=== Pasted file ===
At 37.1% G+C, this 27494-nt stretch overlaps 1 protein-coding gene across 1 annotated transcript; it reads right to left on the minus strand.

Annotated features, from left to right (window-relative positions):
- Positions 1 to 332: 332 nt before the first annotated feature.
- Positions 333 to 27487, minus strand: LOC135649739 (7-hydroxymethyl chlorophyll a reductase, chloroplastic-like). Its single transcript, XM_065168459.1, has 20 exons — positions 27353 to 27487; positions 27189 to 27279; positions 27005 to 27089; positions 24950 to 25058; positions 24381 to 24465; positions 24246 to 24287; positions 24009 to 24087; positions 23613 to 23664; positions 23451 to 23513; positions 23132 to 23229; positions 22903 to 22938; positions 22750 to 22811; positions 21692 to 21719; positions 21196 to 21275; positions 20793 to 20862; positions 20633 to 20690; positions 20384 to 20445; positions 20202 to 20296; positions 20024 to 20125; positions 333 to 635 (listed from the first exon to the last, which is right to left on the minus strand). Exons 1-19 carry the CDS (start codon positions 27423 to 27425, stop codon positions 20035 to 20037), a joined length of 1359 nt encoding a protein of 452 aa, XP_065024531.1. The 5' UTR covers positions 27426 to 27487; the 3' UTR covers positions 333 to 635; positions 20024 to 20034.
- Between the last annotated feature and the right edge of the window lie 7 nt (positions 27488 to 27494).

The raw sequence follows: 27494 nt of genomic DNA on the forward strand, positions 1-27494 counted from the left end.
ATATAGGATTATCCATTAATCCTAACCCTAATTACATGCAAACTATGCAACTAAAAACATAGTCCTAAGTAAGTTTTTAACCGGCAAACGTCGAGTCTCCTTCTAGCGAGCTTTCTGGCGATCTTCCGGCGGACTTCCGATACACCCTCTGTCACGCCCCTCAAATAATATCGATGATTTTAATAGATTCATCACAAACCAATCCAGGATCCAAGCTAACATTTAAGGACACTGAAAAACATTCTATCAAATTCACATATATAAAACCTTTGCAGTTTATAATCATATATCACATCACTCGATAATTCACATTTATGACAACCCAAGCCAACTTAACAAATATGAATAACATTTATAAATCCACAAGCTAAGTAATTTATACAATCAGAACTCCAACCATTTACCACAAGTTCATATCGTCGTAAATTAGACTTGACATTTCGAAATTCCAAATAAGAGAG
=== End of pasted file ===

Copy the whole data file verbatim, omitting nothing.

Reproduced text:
At 37.1% G+C, this 27494-nt stretch overlaps 1 protein-coding gene across 1 annotated transcript; it reads right to left on the minus strand.

Annotated features, from left to right (window-relative positions):
- Positions 1 to 332: 332 nt before the first annotated feature.
- Positions 333 to 27487, minus strand: LOC135649739 (7-hydroxymethyl chlorophyll a reductase, chloroplastic-like). Its single transcript, XM_065168459.1, has 20 exons — positions 27353 to 27487; positions 27189 to 27279; positions 27005 to 27089; positions 24950 to 25058; positions 24381 to 24465; positions 24246 to 24287; positions 24009 to 24087; positions 23613 to 23664; positions 23451 to 23513; positions 23132 to 23229; positions 22903 to 22938; positions 22750 to 22811; positions 21692 to 21719; positions 21196 to 21275; positions 20793 to 20862; positions 20633 to 20690; positions 20384 to 20445; positions 20202 to 20296; positions 20024 to 20125; positions 333 to 635 (listed from the first exon to the last, which is right to left on the minus strand). Exons 1-19 carry the CDS (start codon positions 27423 to 27425, stop codon positions 20035 to 20037), a joined length of 1359 nt encoding a protein of 452 aa, XP_065024531.1. The 5' UTR covers positions 27426 to 27487; the 3' UTR covers positions 333 to 635; positions 20024 to 20034.
- Between the last annotated feature and the right edge of the window lie 7 nt (positions 27488 to 27494).

The raw sequence follows: 27494 nt of genomic DNA on the forward strand, positions 1-27494 counted from the left end.
ATATAGGATTATCCATTAATCCTAACCCTAATTACATGCAAACTATGCAACTAAAAACATAGTCCTAAGTAAGTTTTTAACCGGCAAACGTCGAGTCTCCTTCTAGCGAGCTTTCTGGCGATCTTCCGGCGGACTTCCGATACACCCTCTGTCACGCCCCTCAAATAATATCGATGATTTTAATAGATTCATCACAAACCAATCCAGGATCCAAGCTAACATTTAAGGACACTGAAAAACATTCTATCAAATTCACATATATAAAACCTTTGCAGTTTATAATCATATATCACATCACTCGATAATTCACATTTATGACAACCCAAGCCAACTTAACAAATATGAATAACATTTATAAATCCACAAGCTAAGTAATTTATACAATCAGAACTCCAACCATTTACCACAAGTTCATATCGTCGTAAATTAGACTTGACATTTCGAAATTCCAAATAAGAGAG